That's because counties legally must provide the safety net of last resort for the poor with their general assistance programs. Dan Carson, deputy legislative analyst, estimates there'd be a cost shift to the counties of "at least $1 billion" if the Legislature accepted Schwarzenegger's proposal. Which it won't.

So who escapes the governor's budget chainsaw?

Businesses. Monied interests. The wealthy.

As I noted on Saturday, Michael Hiltzig nailed it with respect to the state's treatment of business:

Meanwhile, corporate welfare programs such as tax breaks for some of our largest companies and "incentives" for our largest industries are to survive. To his credit, Schwarzenegger has proposed delaying some new corporate tax breaks.

Apparently there's welfare, and then there's "welfare."

Guess which one wins. Again.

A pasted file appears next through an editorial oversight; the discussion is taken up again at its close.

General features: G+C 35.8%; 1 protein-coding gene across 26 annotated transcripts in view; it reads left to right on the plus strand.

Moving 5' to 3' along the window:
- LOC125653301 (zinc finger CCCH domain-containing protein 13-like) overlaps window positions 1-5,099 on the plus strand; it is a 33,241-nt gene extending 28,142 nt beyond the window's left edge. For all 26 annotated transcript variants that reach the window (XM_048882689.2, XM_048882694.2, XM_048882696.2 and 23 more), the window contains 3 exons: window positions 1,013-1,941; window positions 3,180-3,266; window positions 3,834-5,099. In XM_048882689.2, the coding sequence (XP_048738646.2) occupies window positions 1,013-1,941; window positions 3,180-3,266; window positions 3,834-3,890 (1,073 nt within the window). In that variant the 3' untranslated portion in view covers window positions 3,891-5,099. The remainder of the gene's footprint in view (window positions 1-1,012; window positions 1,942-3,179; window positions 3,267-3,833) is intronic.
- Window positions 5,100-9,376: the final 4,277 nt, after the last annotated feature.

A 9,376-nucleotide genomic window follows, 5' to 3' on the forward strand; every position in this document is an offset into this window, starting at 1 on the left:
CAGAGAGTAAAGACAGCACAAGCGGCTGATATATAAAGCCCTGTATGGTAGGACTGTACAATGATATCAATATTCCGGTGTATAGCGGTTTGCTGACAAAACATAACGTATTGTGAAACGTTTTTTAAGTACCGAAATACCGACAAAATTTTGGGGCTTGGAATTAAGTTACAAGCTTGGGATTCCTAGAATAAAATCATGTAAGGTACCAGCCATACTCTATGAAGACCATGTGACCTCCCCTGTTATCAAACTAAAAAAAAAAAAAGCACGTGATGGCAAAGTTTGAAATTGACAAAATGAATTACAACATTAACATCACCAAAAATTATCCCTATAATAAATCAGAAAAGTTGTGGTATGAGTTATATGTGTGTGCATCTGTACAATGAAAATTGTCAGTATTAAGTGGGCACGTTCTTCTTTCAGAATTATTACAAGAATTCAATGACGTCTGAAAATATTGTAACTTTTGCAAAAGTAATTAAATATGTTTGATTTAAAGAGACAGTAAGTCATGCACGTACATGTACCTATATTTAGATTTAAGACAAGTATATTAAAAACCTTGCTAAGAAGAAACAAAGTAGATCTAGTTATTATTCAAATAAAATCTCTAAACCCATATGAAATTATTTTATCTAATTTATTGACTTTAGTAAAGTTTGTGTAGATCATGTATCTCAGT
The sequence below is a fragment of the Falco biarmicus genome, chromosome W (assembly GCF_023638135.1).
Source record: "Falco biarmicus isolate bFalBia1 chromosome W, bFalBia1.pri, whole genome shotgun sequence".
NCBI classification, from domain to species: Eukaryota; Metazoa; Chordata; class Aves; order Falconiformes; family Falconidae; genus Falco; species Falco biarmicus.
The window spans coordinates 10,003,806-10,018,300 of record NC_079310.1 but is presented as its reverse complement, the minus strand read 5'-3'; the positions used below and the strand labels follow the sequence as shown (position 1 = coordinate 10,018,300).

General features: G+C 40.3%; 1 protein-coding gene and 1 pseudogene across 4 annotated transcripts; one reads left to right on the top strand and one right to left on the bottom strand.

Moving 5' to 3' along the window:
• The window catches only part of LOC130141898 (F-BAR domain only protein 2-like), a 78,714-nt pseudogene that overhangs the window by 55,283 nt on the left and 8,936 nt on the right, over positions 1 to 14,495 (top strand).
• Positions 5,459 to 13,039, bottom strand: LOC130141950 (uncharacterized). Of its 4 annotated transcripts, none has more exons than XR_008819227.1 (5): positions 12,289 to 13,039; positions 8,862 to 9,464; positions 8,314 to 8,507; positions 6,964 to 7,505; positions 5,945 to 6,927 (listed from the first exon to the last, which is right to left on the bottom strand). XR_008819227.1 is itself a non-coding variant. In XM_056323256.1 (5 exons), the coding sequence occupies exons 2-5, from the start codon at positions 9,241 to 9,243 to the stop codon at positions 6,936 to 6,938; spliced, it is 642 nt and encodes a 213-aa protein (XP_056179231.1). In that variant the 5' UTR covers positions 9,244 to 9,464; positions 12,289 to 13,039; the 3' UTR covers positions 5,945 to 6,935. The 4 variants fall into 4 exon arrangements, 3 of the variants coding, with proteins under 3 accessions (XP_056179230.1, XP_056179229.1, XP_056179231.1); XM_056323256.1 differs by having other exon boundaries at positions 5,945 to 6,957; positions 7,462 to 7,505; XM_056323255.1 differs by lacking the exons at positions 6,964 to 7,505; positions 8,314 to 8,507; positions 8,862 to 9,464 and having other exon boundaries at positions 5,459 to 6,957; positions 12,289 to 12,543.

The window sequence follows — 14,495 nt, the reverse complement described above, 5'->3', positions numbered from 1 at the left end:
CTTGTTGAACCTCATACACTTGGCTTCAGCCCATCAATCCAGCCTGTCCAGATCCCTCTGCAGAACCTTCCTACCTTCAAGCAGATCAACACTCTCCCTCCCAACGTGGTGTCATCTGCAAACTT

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Sunday, June 20, 2010

Sunday Poetry: Claudia Sukman

Left, Behind

Private Smith looks down
Sees a blank space next to his right leg
He has been told he lost his left leg
He doesn’t remember exactly how
There are blank spaces inside his head, too

Pvt. Smith often considers where his leg might be right now
Perhaps on a soccer field
The white hairy leg, weaving up and down the soccer field with finesse and abandon
Kicking goals
Smashing the ball past the goalie into the net
Cheered on by “oles” and “hurrahs”
From an adoring crowd of limbs: lefts, rights, arms, legs, hands, feet
Separated from their owners by landmines and roadside bombs,
Eyes, ears, a few toes,
The occasional whole head

His leg could be hiking some Southwest canyon trail
He pictures his leg, leaning casually on a walking stick,
Sunglasses and water bottle nearby,
Posing for the photo op, a baseball cap rakishly tilted to the left

Sometimes he sees his leg lying naked in a city street,
Rained on
Touching trash,
Gnawed at by feral cats,
Slobbered over by yappy little designer dogs.

Or in a window display of a tattoo parlor,
Love for Mom and country proudly inked in primary colors,
A parade of unrepentant eagles and all- forgiving Madonnas circles his flesh,
Embossing it like a spiral cut Easter ham

Then other times Private Smith thinks of nothing at all.

--Claudia Sukman

(Found at Poets Against the War.)

Through A Glass Darkly